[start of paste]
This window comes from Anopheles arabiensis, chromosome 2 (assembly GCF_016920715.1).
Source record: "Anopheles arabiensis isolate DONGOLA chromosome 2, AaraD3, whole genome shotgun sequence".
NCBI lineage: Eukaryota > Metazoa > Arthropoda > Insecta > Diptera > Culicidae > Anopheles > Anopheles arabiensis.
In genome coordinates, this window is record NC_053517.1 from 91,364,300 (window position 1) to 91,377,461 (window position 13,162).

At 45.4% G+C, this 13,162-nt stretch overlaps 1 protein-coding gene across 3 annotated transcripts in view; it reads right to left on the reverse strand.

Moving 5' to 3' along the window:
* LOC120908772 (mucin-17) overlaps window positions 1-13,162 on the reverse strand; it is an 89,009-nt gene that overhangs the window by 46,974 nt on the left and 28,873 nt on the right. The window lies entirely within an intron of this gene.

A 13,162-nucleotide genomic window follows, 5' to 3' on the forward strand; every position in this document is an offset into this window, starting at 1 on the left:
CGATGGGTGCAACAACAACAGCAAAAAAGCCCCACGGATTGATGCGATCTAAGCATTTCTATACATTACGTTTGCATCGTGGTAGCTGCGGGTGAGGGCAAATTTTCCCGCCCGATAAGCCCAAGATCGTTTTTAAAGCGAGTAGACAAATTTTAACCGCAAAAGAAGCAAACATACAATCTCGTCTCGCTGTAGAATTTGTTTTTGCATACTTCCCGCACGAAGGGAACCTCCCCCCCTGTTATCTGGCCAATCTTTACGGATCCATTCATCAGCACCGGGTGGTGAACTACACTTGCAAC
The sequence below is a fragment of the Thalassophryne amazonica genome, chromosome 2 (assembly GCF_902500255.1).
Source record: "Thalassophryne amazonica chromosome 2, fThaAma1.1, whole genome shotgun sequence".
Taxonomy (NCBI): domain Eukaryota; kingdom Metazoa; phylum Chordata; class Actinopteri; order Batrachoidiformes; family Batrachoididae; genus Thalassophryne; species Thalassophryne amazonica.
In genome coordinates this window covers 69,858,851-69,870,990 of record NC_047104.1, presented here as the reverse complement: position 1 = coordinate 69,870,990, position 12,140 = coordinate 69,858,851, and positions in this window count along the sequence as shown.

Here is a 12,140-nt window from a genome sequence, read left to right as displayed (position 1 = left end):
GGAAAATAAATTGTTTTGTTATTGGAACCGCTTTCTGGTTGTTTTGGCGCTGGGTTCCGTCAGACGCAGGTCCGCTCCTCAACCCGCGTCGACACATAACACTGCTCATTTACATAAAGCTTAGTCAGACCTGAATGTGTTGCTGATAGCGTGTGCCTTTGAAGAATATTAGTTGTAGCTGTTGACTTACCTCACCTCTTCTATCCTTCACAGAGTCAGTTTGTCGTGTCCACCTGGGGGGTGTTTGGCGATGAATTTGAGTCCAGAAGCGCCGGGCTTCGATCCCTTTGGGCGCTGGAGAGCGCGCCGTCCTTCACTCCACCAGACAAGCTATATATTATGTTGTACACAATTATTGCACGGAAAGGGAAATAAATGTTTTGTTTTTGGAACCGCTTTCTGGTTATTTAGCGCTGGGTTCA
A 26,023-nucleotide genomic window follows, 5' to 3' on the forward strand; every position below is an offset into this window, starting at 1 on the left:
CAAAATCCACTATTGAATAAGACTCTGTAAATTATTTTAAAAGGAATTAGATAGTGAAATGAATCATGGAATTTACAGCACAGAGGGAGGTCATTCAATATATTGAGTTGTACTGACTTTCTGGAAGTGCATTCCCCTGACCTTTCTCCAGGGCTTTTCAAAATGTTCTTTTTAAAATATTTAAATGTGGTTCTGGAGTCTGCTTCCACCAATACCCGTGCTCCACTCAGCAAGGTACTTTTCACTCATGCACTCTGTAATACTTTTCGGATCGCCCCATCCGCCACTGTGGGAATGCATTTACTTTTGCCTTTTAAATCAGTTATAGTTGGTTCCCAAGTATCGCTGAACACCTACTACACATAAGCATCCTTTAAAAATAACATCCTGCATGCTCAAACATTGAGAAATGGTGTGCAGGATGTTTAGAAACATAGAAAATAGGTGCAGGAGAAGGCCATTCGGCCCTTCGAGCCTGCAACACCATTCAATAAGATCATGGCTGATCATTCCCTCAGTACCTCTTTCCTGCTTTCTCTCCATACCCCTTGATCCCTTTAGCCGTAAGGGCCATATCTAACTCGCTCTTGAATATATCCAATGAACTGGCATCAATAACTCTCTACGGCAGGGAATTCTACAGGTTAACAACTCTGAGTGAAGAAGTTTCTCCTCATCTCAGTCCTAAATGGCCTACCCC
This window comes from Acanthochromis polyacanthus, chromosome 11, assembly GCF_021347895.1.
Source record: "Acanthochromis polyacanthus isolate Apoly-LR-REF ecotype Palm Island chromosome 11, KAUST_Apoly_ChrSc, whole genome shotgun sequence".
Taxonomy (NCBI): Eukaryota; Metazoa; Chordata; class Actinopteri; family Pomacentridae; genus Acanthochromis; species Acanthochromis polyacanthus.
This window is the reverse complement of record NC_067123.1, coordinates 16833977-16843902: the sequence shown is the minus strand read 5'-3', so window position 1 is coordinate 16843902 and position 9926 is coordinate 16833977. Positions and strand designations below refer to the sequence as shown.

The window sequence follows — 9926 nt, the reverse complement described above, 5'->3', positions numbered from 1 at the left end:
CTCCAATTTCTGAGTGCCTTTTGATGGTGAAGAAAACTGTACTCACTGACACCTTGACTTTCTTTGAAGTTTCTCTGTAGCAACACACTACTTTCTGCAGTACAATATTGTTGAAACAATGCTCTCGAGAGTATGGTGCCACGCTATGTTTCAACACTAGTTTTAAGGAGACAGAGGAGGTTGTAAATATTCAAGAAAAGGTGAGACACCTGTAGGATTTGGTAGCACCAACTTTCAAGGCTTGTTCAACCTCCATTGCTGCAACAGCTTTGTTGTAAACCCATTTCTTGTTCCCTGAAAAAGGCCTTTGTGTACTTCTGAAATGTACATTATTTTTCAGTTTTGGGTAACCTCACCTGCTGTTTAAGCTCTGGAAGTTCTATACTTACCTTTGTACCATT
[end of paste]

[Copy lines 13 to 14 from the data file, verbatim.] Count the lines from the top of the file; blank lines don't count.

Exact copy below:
In genome coordinates this window covers 69,858,851-69,870,990 of record NC_047104.1, presented here as the reverse complement: position 1 = coordinate 69,870,990, position 12,140 = coordinate 69,858,851, and positions in this window count along the sequence as shown.

Here is a 12,140-nt window from a genome sequence, read left to right as displayed (position 1 = left end):